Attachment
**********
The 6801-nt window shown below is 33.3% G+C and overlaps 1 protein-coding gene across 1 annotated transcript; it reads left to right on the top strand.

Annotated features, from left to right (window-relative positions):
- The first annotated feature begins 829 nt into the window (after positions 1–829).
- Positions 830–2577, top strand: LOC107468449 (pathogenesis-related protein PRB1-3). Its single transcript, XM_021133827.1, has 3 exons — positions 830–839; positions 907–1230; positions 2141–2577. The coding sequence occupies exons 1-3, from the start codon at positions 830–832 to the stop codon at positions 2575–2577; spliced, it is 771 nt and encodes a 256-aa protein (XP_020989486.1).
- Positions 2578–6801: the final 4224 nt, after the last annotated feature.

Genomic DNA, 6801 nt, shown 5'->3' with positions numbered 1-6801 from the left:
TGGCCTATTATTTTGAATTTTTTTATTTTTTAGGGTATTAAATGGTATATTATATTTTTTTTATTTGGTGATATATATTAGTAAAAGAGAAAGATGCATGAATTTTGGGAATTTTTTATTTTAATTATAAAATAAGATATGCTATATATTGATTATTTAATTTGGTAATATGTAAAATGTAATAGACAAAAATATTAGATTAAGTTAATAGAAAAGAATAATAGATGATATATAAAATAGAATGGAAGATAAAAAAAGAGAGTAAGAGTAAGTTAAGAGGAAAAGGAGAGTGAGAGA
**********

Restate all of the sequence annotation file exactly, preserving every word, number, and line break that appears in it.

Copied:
The 6801-nt window shown below is 33.3% G+C and overlaps 1 protein-coding gene across 1 annotated transcript; it reads left to right on the top strand.

Annotated features, from left to right (window-relative positions):
- The first annotated feature begins 829 nt into the window (after positions 1–829).
- Positions 830–2577, top strand: LOC107468449 (pathogenesis-related protein PRB1-3). Its single transcript, XM_021133827.1, has 3 exons — positions 830–839; positions 907–1230; positions 2141–2577. The coding sequence occupies exons 1-3, from the start codon at positions 830–832 to the stop codon at positions 2575–2577; spliced, it is 771 nt and encodes a 256-aa protein (XP_020989486.1).
- Positions 2578–6801: the final 4224 nt, after the last annotated feature.

Genomic DNA, 6801 nt, shown 5'->3' with positions numbered 1-6801 from the left:
TGGCCTATTATTTTGAATTTTTTTATTTTTTAGGGTATTAAATGGTATATTATATTTTTTTTATTTGGTGATATATATTAGTAAAAGAGAAAGATGCATGAATTTTGGGAATTTTTTATTTTAATTATAAAATAAGATATGCTATATATTGATTATTTAATTTGGTAATATGTAAAATGTAATAGACAAAAATATTAGATTAAGTTAATAGAAAAGAATAATAGATGATATATAAAATAGAATGGAAGATAAAAAAAGAGAGTAAGAGTAAGTTAAGAGGAAAAGGAGAGTGAGAGA